4

I'm trying to put the number of rows of a csv file into a latex document, without actually putting the table into the last document.

I've tried the tag package, and putting the table in another latex document with the "\thenumberofrows" between tags. However, when I use "\ExecuteMetaData[file.tex]{tag}" in the real document, it doesn't work and just gives 0 because the table is not in the real document.

So, I need to have an "invisible" table in my real document, that I can take the number of rows from that one. I tried putting the table writing white, but this takes up space in the document. If I can put text over this white table, then it wouldn't be a problem.

If anyone can help me with putting an 'invisible table' on latex, that would be very much appreciated!

Val

  • Can you post a sample compilable document that shows what you're trying to do. What do you mean by an invisible table? Do you just need to know how many rows an external CSV file has, and then use that number in the LaTeX document? – Alan Munn May 26 '17 at 21:53
  • If you only want the number of rows of a particular CSV file, that's easy to do with csvsimple. – Alan Munn May 26 '17 at 22:13
4

You can count lines in a file by opening and reading it:

\documentclass{article}
\usepackage{xparse}

\ExplSyntaxOn
\NewDocumentCommand{\countlines}{om}
 {
  \int_zero:N \l_tmpa_int
  \ior_open:Nn \valerie_countlines_stream { #2 }
  \ior_str_map_inline:Nn \valerie_countlines_stream
   {
    \int_incr:N \l_tmpa_int
   }
  \ior_close:N \valerie_countlines_stream
  \IfNoValueTF{#1}
   {
    \int_eval:n { \l_tmpa_int }
   }
   {
    \tl_set:Nx #1 { \int_eval:n { \l_tmpa_int } }
   }
 }
\ior_new:N \valerie_countlines_stream
\ExplSyntaxOff

\begin{document}

This very document has \countlines{\jobname.tex} lines.

\countlines[\thisfile]{\jobname.tex}

The number can be stored in \verb|\thisfile|: \thisfile

\end{document}

enter image description here

With datatool:

\begin{filecontents*}{\jobname.csv}
a,b,c,d
1,2,3,4
x,y,z,t
\end{filecontents*}

\documentclass{article}

\usepackage{datatool}

\DTLloaddb{test}{\jobname.csv}

\begin{document}

\DTLrowcount{test}

\end{document}

This will print 2, because the first line is, by default, considered headers. If you load the file with

\DTLloaddb[noheader]{test}{\jobname.csv}

you'd get 3.

You can also do

\edef\thisfile{\DTLrowcount{test}}

and the macro \thisfile will expand to the same number.

  • 1
    Couldn't wait, I see. – Alan Munn May 26 '17 at 23:08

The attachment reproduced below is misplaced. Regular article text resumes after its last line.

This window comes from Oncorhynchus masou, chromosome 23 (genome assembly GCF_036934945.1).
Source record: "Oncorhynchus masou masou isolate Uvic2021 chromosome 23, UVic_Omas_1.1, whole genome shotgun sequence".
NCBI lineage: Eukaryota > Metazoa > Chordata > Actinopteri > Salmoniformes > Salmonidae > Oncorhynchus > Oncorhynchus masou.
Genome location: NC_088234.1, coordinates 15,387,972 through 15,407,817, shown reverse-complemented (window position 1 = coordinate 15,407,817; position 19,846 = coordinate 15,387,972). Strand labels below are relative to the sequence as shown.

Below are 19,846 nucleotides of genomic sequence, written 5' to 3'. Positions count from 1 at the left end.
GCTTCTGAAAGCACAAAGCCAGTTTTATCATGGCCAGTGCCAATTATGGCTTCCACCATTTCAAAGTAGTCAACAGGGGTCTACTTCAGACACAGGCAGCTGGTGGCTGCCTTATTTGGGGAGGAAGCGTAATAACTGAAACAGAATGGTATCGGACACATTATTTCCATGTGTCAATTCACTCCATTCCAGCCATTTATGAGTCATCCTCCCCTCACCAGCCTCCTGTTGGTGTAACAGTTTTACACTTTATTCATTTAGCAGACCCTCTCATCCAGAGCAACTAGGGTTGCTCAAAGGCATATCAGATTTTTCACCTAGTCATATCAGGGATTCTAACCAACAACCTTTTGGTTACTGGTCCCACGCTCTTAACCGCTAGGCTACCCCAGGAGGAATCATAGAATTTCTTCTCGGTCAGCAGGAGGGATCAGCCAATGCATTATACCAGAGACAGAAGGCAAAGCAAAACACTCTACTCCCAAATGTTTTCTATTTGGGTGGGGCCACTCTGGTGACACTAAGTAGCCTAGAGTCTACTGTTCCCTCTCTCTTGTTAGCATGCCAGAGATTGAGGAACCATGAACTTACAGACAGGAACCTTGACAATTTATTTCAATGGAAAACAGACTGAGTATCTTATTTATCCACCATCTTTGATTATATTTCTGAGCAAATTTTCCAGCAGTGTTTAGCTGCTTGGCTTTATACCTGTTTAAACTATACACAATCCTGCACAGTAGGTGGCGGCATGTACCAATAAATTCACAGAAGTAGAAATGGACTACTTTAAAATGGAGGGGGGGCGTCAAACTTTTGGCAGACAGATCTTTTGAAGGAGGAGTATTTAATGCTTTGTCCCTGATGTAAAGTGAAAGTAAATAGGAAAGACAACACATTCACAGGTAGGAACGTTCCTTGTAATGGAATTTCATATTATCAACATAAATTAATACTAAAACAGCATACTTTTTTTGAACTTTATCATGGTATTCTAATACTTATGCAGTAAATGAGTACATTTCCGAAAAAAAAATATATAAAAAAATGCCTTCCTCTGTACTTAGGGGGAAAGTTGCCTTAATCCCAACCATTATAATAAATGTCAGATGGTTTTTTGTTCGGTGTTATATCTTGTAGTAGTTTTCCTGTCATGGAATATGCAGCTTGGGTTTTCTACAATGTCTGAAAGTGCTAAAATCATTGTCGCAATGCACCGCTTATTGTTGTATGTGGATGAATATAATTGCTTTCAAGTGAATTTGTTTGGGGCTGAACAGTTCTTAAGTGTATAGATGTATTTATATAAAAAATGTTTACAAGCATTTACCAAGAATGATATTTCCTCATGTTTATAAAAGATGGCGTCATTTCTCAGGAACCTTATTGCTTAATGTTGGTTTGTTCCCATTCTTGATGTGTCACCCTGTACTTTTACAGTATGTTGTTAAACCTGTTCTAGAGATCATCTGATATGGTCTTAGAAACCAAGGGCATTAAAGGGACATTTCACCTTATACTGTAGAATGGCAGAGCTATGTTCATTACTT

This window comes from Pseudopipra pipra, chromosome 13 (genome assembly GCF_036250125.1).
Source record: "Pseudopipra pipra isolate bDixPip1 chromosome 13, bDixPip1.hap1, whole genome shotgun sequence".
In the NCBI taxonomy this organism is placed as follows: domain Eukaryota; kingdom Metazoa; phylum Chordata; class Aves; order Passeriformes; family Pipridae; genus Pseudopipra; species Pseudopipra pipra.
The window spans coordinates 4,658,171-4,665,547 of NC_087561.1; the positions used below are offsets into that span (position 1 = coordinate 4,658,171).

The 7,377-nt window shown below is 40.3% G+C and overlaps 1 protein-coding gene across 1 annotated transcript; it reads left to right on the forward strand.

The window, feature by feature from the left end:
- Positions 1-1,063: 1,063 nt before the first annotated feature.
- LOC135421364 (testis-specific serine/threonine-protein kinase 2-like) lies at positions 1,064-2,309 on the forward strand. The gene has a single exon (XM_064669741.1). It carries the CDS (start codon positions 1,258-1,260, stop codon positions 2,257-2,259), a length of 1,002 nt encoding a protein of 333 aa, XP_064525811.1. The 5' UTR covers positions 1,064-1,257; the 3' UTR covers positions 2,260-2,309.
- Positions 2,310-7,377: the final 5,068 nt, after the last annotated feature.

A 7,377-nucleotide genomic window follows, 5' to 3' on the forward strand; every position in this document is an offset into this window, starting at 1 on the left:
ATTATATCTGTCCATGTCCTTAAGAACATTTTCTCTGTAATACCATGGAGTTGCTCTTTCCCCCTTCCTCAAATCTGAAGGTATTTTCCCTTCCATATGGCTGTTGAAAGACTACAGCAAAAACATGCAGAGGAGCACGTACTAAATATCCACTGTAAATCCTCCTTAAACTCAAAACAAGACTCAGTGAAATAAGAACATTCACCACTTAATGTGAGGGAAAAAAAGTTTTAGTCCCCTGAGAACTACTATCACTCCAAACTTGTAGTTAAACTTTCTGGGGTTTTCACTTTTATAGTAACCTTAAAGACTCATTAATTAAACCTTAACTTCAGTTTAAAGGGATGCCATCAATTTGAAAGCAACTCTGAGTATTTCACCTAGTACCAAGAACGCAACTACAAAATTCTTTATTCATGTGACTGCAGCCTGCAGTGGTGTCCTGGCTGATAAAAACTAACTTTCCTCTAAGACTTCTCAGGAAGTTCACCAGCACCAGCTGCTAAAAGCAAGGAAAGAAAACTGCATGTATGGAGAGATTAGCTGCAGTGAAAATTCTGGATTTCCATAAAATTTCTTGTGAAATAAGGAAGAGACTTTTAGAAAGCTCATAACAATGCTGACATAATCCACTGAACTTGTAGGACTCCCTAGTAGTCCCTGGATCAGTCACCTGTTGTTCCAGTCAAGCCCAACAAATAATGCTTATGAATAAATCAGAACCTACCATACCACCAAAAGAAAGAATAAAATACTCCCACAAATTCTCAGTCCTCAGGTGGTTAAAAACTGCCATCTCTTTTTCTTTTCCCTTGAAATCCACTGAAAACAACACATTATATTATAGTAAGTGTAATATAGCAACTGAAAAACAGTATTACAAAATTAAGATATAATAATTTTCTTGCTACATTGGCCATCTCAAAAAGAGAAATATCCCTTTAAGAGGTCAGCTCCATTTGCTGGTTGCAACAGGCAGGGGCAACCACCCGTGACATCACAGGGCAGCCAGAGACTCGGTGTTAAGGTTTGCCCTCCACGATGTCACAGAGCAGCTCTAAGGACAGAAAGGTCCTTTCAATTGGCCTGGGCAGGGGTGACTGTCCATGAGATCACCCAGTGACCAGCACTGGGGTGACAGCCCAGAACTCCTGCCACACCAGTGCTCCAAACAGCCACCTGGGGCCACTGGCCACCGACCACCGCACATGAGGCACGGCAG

6

You can easily count lines with csvsimple. You just need to use a \csvreader command that does nothing with the row contents:

\csvreader{<file>}{}{}

If you want to include first line of the file in the count, you can add no head to the \csvreader command.

\csvreader[no head]{<file>}{}{}

The number of rows processed is stored in the counter csvrow which can be printed with \thecsvrow. Here's a complete example.

\documentclass{article}
\usepackage{filecontents}
\begin{filecontents*}{\jobname.csv}
ColA,ColB,ColC
A1,B1,C1
A2,B2,C2
A3,B3,C3
A4,B4,C4
A5,B5,C5
A6,B6,C6
A7,B7,C7
\end{filecontents*}
\begin{filecontents*}{\jobname B.csv}
ColA,ColB,ColC
A1,B1,C1
A2,B2,C2
A3,B3,C3
\end{filecontents*}
\usepackage{csvsimple}

\begin{document}
\csvautotabular{\jobname.csv}

\csvreader{\jobname.csv}{}{}

This CSV file has \thecsvrow\ rows.
\bigskip

\csvautotabular{\jobname B.csv}

\csvreader[no head]{\jobname B.csv}{}{}

This CSV file has \thecsvrow\ rows (header included).

\end{document}

output of code

1

The readarray package can import and count data from a file. Here I read it as a record array (ignore any columns). The row count can sometimes be 1 larger than you wish, if the file ends with a blank line. So I did a quick \if test to screen out that case.

The package can also read in 2-D and 3-D array data, and store it in indexed structures.

\begin{filecontents*}{\jobname.csv}
a,b,c,d
1,2,3,4
x,y,z,t
\end{filecontents*}
\documentclass{article}
\usepackage{readarray}
\begin{document}
\readrecordarray{\jobname.csv}\mydata
Records in file: 
\if\relax\mydata[\mydataROWS]\relax\the\numexpr\mydataROWS-1\else\mydataROWS\fi
\end{document}

enter image description here

To give a fuller example of its array-reading capabilities:

\begin{filecontents*}{\jobname.csv}
a,b,cCc,d
1,2,3,4
x,y,z3po ,t
\end{filecontents*}
\documentclass{article}
\usepackage{readarray}
\begin{document}
\obeylines
\readarraysepchar{,}
\readdef{\jobname.csv}\mydef
\readarray*\mydef\mydata[-,\ncols]
Rows, columns read: \mydataROWS, \mydataCOLS\par
making a total of \mydataCELLS{} cells.\par
cell[3,2] is \mydata[3,2]\par
Here is the arraydump of mydata: \arraydump\mydata
Bounds checking\par
no error checking on cell [5,1]: \mydata[5,1]\par
\checkbounds
checkbounds error checking on cell [5,1]: \mydata[5,1]\par
\hypercheckbounds
hyper-checkbounds error checking on cell [5,1]: \mydata[5,1]\par
Log file extract:
\begin{verbatim}
readarray: bounds checking ON
readarray Warning: \mydata[5,1]  out of bounds.
readarray: bounds hyperchecking ON
readarray Warning: \mydata[5,1]  out of bounds:
ROW=5 exceeds bounds(=3) for mydata.
\end{verbatim}
\end{document}

enter image description here

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